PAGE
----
Determining which reason is the cause of your diabetes is like solving a mystery. It can even be a combination of factors. Weight loss, healthy diet, regular exercise, and medications can all help in lowering blood glucose.

I think one main thing to mention here is that people with type 2 diabetes often need to go on insulin. A lot of people are afraid of insulin and many doctors use it as a threat.

“If you don’t do better, we’re going to put you on insulin!” This was a phrase my father faced every time he went to the doctor.

It’s the wrong approach to make people feel like failures. Diabetes is a progressive illness. Even if you do a perfect job with diet and exercise, it’s very likely you will require insulin. Insulin can save your life. High blood glucose tears up your body from the inside out. It destroys your veins, nerves, eyes, kidneys, teeth, and heart. Having sugar in your blood is like having daggers in your blood.

Prediabetes

Prediabetes is a phase of type 2 before diagnosis. It’s a stage in which a person is at higher risk of developing diabetes but can still make changes to prevent the diagnosis. I also think it’s one of the most underestimated disease states and many people do not take it seriously. People with prediabetes often vehemently and defensively declare “I don’t have diabetes!” While this is technically true in terms of medical billing, it’s actually very misleading in terms of actual physiology.

Prediabetes, like diabetes, is diagnosed with blood tests. One test is called the hemoglobin A1c and is an average result of blood glucose over the span of three months. The lowest A1c for prediabetes is 5.7% and the average blood glucose is approximately 117. However, the highest A1c for prediabetes is 6.4% and the average blood glucose is around 137. Two blood draws with glucose levels of 126 or higher is considered diagnose as diabetes.. Therefore, prediabetes isn’t necessarily “borderline” at all. It’s just a term for medical billing.

I personally believe diabetes should be diagnosed in a way similar to cancer. Prediabetes is more like stage one. Once your A1c is above 7% you are in stage two, and if you require insulin it becomes stage three. I think that this would be easier for people to understand and help people take it seriously.

Gestational Diabetes

Sometimes during pregnancy women develop diabetes or prediabetes, then once the baby is born they return to a non-diabetic state.Some women require insulin during this time as well. When your pregnant with diabetes it can be worrisome, because your blood glucose also will effect your baby. Getting proper support and education for the safety of both mother and child. Having gestational diabetes will also increase a woman’s chance of being diagnosed with diabetes in the future.

Get Tested

Even if you don’t think you have diabetes get tested anyway. Even if you haven’t heard of diabetes in your family, have your doctor draw a hemoglobin A1c and blood glucose level at your next physical. Diabetes is a tricky illness. You feel bad for so long you don’t even know you feel bad. If you have any of the following symptoms get into your doctor right away:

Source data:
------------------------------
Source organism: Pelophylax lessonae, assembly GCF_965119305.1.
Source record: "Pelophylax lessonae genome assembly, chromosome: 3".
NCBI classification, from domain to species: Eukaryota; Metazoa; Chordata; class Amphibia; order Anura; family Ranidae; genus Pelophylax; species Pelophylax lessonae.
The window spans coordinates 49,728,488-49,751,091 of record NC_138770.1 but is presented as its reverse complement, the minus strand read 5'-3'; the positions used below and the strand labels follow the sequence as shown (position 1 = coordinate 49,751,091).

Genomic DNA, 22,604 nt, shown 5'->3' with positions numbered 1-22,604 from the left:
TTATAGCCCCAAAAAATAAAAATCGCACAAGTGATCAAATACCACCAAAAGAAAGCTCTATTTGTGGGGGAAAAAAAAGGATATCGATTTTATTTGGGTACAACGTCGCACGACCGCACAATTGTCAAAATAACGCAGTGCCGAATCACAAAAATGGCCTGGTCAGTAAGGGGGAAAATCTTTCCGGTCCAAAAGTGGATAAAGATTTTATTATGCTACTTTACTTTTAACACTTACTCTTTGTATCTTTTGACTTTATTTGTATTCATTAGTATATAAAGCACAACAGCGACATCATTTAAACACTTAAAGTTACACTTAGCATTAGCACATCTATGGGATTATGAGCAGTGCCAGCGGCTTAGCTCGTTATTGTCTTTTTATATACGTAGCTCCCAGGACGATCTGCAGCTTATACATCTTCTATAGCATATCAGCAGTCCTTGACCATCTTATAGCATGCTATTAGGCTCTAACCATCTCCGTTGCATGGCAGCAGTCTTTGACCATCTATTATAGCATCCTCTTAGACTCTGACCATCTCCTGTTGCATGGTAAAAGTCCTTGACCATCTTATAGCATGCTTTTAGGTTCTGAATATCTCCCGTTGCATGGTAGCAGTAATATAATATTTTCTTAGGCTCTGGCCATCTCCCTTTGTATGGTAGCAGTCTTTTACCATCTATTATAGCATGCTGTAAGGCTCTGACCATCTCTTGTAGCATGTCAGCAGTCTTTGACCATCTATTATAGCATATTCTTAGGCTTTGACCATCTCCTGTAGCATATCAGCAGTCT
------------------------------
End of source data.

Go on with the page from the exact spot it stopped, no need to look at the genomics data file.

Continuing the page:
• Excessive Thirst
  • Excessive Urination
  • Excessive Hunger
  • Blurry Vision
  • Rapid, Unexpected Weight Loss
  • Tingling, pain, or numbness in your hands and feet

If you have diabetes and you’re struggling for control, then try to find a Certified Diabetes Educator in your area. Having a good diabetes educator that you can relate to is like having a cheerleader on the sidelines. They can help you understand your blood glucose levels, how to properly count carbohydrates, and assist you in making the lifestyle changes you need. You don’t have to do this alone!

And if you know someone with diabetes, give them a hug and let them know you’re on there side.

You’ll often see some very common advice when it comes to writing a book: write every day. If you’re a writer, you need to set a daily word goal. Writing everyday is practice, necessary, and the only thing that keeps you from being a procrastinator.

The reality is, this isn’t reality for everyone and it isn’t necessary. This well-meaning advice can quickly turn against you into a looming wall of guilt and frustration.Writing should be treated like a job, that’s true, but just like any job it can lead to burnout. Frustration can lead to depression which can lead to a writer’s block.

Instead of writing every day, I find the better rule to examine my well being. There are days when it is perfectly fine to take a break. Forcing myself to write does not produce quality work. When I go back for a rewrite or edit, I can always tell when I was struggling. Forcing myself to work when I’m attempting to edit is especially bad.

Here are some reasons that you may need a break:

  • You haven’t slept well.
  • There is a stressful situation in your life.
  • You are recovering from illness.
  • You feel like you need a break.

Keep in mind that if your break lasts more than a few days you may need to examine the  underlying cause. Sometimes, however; you just need a break, and you need to forgive yourself for that.

Have you ever had to take a break? Leave your story in the comments.

As always, thank you for reading.